Sunday, December 19, 2010

The old Mt Eden direction table


I was at the Mt Eden War Memorial Hall on the afternoon of 1 December, and passed this: the direction table, which used to be on top of Mt Eden/Maungawhau. According to the management plan, it was made by Royal Doulton and donated by former Sir Ernest Davis in 1927.


Being made in 1927, it shows the Eastern/South-Eastern line of the railway still as a "deviation" (the Main Trunk was shifted to that line via Orakei and Glen Innes to Otahuhu in the earlyn 1930s). Major volcanes are there. There's no airport at Mangere.


I do remember seeing the table up on the mountain, peering at it, looking at all the directional notations. I thought it was cool.

But, in November 1983, it was vandalised and smashed.

Mt Eden Borough Council acted quickly, bringing in a professional ceramic conservator, Ms Sabine Weik, to put it back together again. But they weren't going to risk it being up there, on the mountain that had been its home for 56 years, any longer.

Now, its home is the foyer of the Mt Eden War Memorial Hall on Dominion Road at Balmoral. Ah, well. At least, it's safer than where it was. A pity, though. A replacement was installed on the mountain in 1986. Sometime I'll head up there to get a photo -- but as I vaguely recall, it isn't like this one.


Update, 22 December 2010: Some additional information, from the reference file 151, held at the Auckland Research Centre, Auckland Central Library:

On 25 March 1924, Ernest Davis wrote from where he stayed at the Hotel Cecil in London to the Mayor of Mt Eden at the time, Ernest Herbert Potter (a son, by the way, of Albert Potter). He had approached the previous Mayor, John Wisdom Shackelford, sometime between 1920 and 1923, with the suggestion of an observation table atop the mountain, but Shackelford expressed reservations regarding the risk of vandalism. Davis' revised proposal called for the table to be embedded in concrete, to make it impossible to dislodge. The Council accepted his offer. On 17 February 1926, Davis and Potter visited the proposed site for the table.  "Mr Davis proposes to give a Direction Table to be erected on the top of the Mount, to show the direction first in which the Cities on the shores of the Pacific lie. Secondly  the direction in which the chief centres of New Zealand lie, and thirdly the objects of interest in thed immediate vicinity of the Mountain. Such a table will be of great interest to visitors from Overseas and from other parts of the Dominion ... The Council will require to provide a concrete plinth to support the Direction Table which, when finished, will be a very great acquisition to the Mount." (Minutes 15 March 1926) It appears to have been installed around June 1927, a bit too late for the expected visit by the Duke and Duchess of York in February that year -- the Borough Councillors resolved to send up a plan of the Direction Table to the mountain when they visited.  (Minutes 31 January 1927) I can just imagine that -- "Sorry, Your Royal Highnesses, we haven't quite got things in place, so here's a sketch instead ...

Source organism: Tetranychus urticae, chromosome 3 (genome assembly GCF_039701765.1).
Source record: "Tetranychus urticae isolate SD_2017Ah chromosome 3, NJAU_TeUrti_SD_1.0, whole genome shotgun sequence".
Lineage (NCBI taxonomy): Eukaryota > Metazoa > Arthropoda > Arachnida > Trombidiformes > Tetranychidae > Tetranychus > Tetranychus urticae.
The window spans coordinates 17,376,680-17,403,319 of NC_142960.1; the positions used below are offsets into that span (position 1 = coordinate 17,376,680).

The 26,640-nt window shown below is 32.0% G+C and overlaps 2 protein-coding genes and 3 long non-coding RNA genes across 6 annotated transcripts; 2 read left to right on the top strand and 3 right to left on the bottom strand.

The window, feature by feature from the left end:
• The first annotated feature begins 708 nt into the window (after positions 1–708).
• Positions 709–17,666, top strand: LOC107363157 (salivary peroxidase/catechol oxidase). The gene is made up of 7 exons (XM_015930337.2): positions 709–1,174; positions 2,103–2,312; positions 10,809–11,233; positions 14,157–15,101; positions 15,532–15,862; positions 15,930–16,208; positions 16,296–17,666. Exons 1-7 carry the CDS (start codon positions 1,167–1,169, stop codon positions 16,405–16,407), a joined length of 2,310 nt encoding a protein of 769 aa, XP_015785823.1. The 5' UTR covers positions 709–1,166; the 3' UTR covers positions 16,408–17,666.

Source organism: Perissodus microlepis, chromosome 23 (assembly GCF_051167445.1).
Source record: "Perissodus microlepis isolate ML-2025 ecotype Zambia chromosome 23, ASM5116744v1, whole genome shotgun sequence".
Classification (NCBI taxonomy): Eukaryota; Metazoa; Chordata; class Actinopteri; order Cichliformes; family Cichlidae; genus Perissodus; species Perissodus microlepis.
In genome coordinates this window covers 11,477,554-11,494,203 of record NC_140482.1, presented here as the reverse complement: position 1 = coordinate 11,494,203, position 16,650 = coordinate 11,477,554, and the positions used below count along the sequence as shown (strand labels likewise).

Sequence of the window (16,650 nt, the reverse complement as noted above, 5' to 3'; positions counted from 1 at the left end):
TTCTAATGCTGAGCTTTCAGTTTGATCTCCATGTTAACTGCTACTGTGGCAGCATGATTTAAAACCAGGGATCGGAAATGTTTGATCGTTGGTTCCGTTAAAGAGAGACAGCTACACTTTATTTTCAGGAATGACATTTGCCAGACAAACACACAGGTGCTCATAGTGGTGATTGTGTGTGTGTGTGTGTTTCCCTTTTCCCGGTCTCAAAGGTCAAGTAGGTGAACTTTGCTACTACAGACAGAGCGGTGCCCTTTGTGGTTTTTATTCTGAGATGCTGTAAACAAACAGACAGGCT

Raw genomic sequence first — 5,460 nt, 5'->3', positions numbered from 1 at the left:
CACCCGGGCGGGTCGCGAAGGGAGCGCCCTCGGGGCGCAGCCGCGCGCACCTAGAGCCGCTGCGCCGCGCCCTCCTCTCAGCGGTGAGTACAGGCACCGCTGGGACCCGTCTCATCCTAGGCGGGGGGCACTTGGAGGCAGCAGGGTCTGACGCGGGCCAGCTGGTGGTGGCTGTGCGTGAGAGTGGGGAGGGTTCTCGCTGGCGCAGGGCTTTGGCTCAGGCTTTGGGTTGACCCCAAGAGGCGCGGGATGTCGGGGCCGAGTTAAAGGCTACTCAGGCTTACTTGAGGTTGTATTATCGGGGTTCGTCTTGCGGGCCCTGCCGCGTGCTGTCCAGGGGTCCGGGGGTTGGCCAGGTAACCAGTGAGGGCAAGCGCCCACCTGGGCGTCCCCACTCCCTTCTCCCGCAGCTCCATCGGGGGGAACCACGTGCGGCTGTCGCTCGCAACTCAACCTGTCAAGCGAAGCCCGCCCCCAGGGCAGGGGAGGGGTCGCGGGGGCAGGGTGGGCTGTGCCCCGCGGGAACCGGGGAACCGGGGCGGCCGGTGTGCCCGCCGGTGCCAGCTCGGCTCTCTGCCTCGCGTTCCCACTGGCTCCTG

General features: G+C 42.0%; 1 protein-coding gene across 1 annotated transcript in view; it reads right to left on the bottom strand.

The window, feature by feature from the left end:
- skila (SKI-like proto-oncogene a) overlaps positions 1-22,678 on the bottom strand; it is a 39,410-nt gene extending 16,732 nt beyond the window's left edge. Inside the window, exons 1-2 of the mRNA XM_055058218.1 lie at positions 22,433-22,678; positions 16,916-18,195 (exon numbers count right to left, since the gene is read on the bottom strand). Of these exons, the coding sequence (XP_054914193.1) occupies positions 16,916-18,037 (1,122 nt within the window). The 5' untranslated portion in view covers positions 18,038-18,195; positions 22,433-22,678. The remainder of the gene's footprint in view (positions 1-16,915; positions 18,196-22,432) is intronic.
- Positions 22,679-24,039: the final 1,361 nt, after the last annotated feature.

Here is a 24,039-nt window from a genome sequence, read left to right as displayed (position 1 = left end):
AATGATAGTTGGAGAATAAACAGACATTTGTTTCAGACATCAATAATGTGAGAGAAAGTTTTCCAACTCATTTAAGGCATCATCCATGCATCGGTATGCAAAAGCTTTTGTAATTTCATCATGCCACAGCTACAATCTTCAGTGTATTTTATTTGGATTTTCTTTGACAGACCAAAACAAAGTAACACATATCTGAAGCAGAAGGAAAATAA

Whoops -- there was an error, discovered after the table was installed. "Mr Davis wishes it to be known that the error in the position of Cape Town on the Table arose from confusion between the Magneric North and the True North. He is taking steps to have this corrected." (Minutes, 23 January 1928) But the error wasn't fixed. In 1934, the Mayor of Auckland George Hutchinson wrote to the Chairman of the Mt Eden Domain Board:

"Sometime ago His Excellency the Governor-General forwarded to me a letter from Sir Phillp Game, in which Sir Philip questioned the accuracy of the direction of Capetown on the Direction Finder at the top of Mount Eden. I enquired into the matter, and find that Capetown should lie some 2 degrees west of the Dunedin direction, that is, in the south-western quadrant, and 87 degrees from its position as shown. I have no doubt that this error is already known to the Board, and possibly the difficulty of altering the Tablet is the reason it is left uncorrected."

The devastation in 1984 was appalling.


 (From the Auckland Scrapbook, Auckland Research Centre. Original newspaper source not known.)

Sabine Weik was assisted by the original blueprints of the table in putting the pieces together, but it was still an estimated 100 hours job, with some of the fragments measuring only centimetres. Building filler was used in the cracks. Its replacement, made of bronze, is now up on the mountain (but, of course, there are copper and bronze thieves about these days as well ...)


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